Elections

Carly Fiorina, at Sun City Hilton Head forum, says she'll keep pressure on Hillary Clinton after Benghazi hearing

Carly Fiorina at Sun City Hilton Head on Friday

It was a busy day for the Republican presidential hopeful, who earlier Friday spoke at USCB's historic Beaufort campus. In Bluffton, Fiorina, the former CEO of Hewlett-Packard, told the packed crowd if she became president, she'd do two things her
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It was a busy day for the Republican presidential hopeful, who earlier Friday spoke at USCB's historic Beaufort campus. In Bluffton, Fiorina, the former CEO of Hewlett-Packard, told the packed crowd if she became president, she'd do two things her

On the heels of a marathon hearing related to the Benghazi attacks, Republican presidential hopeful Carly Fiorina wasted no time bringing up the topic and presumptive Democratic favorite Hillary Clinton during a Sun City Hilton Head appearance on Friday.

Fiorina told the crowd of about 200 at Sun City's Magnolia Hall that, despite the "excellent efforts" of U.S. Rep. Trey Gowdy, R-S.C., during Thursday's hearing, it would be up to the Republican nominee to keep the pressure on Clinton and hold her accountable for the 2012 attacks that killed four Americans in Libya.

It's a role Fiorina said she's willing and able to fill, as she said she has taken "a lot of heat from the media" in recent weeks for continuing to assert Clinton lied about the Benghazi attacks. Repeating a statement she made earlier in the day on Good Morning America, Fiorina said Clinton needed to answer "a fundamental question" on why she did not call Benghazi a "purposeful terrorist attack."

Fiorina did express some empathy for Clinton, though. Both have been subjected to questions about whether a woman is fit to lead the country; Fiorina recently was asked how a woman's hormones would affect her ability to govern.

Fiorina also talked briefly about her background and her motivations entering the presidential race. She called the government "too large and too corrupt" and said the political class making most of the decisions wants only to maintain the status quo.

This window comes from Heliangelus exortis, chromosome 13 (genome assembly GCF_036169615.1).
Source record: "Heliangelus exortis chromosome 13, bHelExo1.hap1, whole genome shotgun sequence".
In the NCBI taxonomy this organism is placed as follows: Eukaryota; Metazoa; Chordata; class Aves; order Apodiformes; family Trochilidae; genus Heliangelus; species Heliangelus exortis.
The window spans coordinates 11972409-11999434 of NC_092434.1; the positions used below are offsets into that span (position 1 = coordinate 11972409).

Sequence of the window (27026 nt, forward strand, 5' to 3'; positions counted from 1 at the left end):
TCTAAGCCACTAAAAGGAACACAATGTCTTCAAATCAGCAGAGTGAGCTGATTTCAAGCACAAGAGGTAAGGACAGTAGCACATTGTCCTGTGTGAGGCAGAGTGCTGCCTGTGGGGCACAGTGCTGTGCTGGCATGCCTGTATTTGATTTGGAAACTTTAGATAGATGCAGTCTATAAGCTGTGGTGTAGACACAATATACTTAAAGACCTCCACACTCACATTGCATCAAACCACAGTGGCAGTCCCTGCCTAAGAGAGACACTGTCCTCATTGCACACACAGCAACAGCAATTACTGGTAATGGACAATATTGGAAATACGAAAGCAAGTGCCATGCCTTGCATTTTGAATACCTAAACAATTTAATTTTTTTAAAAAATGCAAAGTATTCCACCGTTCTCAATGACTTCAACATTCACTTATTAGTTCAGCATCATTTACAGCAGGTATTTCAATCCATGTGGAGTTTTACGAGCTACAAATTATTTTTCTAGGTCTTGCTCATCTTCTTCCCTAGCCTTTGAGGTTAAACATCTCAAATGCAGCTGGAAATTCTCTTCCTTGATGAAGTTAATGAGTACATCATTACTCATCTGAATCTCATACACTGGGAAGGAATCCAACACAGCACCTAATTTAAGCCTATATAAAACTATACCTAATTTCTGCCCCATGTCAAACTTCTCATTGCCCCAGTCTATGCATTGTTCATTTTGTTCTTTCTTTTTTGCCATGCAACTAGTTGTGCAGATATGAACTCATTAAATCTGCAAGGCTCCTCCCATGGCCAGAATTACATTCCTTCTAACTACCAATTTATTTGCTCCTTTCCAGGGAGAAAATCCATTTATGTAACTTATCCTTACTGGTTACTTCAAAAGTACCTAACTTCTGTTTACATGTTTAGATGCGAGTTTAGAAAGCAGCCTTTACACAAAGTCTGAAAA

Instead, she advocates cutting the size of the government and holding it more accountable. She specifically targeted the Internal Revenue Service and the Department of Veterans Affairs, which have made few changes despite recent scandals, she said.

"This election is not just about switching a D with an R," she said. "The system is broken. This election is about challenging that system."

Fiorina said she plans to hold weekly radio addresses and use smartphones and technology to connect with voters, polling them by asking them to press a number to vote for something such as holding the government accountable.

"If you have a flip phone, you'll have to upgrade to a smartphone," she said amid a round of laughter from the audience.

Briefly touching on foreign policy, Fiorina said she would make two calls on her first day in office: one to Israel Prime Minister Benjamin Netanyahu to say the U.S. stands with Israel and one to Iran to tell its officials a new nuclear deal is in order.

"They might not take my call," Fiorina said.

During the short round of questions after her speech, Fiorina also said she would not allow Syrian refugees to enter the country without learning more about them.

"If we don't know who these people are, we cannot let them in," she said.

She ended her speech by calling the presidential campaign a "fact-free zone" where candidates aren't held to task for inaccurate things they say. She did not address recent criticisms of her comments about Planned Parenthood made during last month's Republican debate.

Fiorina, the former CEO of Hewlett-Packard, took several questions after her speech on a number of topics -- term limits for U.S. senators, Social Security and welfare reform, and energy policies. Fiorina said she would add a work requirement to welfare programs. "There is dignity in all work," she said to applause. She said the country would be an "energy powerhouse" under her leadership.

"We haven't stood up yet and said we're going to challenge the status quo," she said. "Citizens, it's time to take our country back."

Follow reporter Matt McNab at twitter.com/IPBG_Matt.

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